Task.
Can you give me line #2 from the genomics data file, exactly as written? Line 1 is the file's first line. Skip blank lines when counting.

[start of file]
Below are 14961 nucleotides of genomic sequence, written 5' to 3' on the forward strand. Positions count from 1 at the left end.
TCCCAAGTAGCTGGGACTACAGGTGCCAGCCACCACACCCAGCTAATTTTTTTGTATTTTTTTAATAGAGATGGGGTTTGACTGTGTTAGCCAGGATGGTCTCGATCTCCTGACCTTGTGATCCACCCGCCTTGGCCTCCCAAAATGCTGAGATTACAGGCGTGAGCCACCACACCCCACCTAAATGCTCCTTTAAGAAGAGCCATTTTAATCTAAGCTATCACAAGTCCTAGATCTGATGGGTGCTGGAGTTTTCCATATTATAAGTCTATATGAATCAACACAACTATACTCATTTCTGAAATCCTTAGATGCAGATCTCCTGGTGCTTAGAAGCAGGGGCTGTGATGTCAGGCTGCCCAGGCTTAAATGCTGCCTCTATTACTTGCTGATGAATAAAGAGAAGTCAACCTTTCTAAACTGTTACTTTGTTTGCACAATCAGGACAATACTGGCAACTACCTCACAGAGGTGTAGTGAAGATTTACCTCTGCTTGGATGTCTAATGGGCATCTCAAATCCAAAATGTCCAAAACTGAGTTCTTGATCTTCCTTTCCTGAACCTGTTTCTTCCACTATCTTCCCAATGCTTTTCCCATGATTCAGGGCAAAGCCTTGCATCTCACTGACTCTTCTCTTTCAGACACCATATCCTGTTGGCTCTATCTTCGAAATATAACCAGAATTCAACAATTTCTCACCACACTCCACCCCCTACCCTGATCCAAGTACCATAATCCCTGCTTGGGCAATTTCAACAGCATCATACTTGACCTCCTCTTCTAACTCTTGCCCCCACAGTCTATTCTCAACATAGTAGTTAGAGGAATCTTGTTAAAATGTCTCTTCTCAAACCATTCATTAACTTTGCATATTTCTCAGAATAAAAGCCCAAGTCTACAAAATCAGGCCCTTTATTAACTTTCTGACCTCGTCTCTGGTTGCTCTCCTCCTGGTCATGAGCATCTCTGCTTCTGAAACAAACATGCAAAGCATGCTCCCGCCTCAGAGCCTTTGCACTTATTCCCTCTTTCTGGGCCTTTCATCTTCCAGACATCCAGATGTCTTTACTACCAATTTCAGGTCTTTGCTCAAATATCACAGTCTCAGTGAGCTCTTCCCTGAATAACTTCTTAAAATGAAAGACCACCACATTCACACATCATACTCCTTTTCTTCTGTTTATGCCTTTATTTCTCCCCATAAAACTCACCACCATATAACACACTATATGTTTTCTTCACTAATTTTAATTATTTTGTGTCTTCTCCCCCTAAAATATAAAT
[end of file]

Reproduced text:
TCCCAAGTAGCTGGGACTACAGGTGCCAGCCACCACACCCAGCTAATTTTTTTGTATTTTTTTAATAGAGATGGGGTTTGACTGTGTTAGCCAGGATGGTCTCGATCTCCTGACCTTGTGATCCACCCGCCTTGGCCTCCCAAAATGCTGAGATTACAGGCGTGAGCCACCACACCCCACCTAAATGCTCCTTTAAGAAGAGCCATTTTAATCTAAGCTATCACAAGTCCTAGATCTGATGGGTGCTGGAGTTTTCCATATTATAAGTCTATATGAATCAACACAACTATACTCATTTCTGAAATCCTTAGATGCAGATCTCCTGGTGCTTAGAAGCAGGGGCTGTGATGTCAGGCTGCCCAGGCTTAAATGCTGCCTCTATTACTTGCTGATGAATAAAGAGAAGTCAACCTTTCTAAACTGTTACTTTGTTTGCACAATCAGGACAATACTGGCAACTACCTCACAGAGGTGTAGTGAAGATTTACCTCTGCTTGGATGTCTAATGGGCATCTCAAATCCAAAATGTCCAAAACTGAGTTCTTGATCTTCCTTTCCTGAACCTGTTTCTTCCACTATCTTCCCAATGCTTTTCCCATGATTCAGGGCAAAGCCTTGCATCTCACTGACTCTTCTCTTTCAGACACCATATCCTGTTGGCTCTATCTTCGAAATATAACCAGAATTCAACAATTTCTCACCACACTCCACCCCCTACCCTGATCCAAGTACCATAATCCCTGCTTGGGCAATTTCAACAGCATCATACTTGACCTCCTCTTCTAACTCTTGCCCCCACAGTCTATTCTCAACATAGTAGTTAGAGGAATCTTGTTAAAATGTCTCTTCTCAAACCATTCATTAACTTTGCATATTTCTCAGAATAAAAGCCCAAGTCTACAAAATCAGGCCCTTTATTAACTTTCTGACCTCGTCTCTGGTTGCTCTCCTCCTGGTCATGAGCATCTCTGCTTCTGAAACAAACATGCAAAGCATGCTCCCGCCTCAGAGCCTTTGCACTTATTCCCTCTTTCTGGGCCTTTCATCTTCCAGACATCCAGATGTCTTTACTACCAATTTCAGGTCTTTGCTCAAATATCACAGTCTCAGTGAGCTCTTCCCTGAATAACTTCTTAAAATGAAAGACCACCACATTCACACATCATACTCCTTTTCTTCTGTTTATGCCTTTATTTCTCCCCATAAAACTCACCACCATATAACACACTATATGTTTTCTTCACTAATTTTAATTATTTTGTGTCTTCTCCCCCTAAAATATAAAT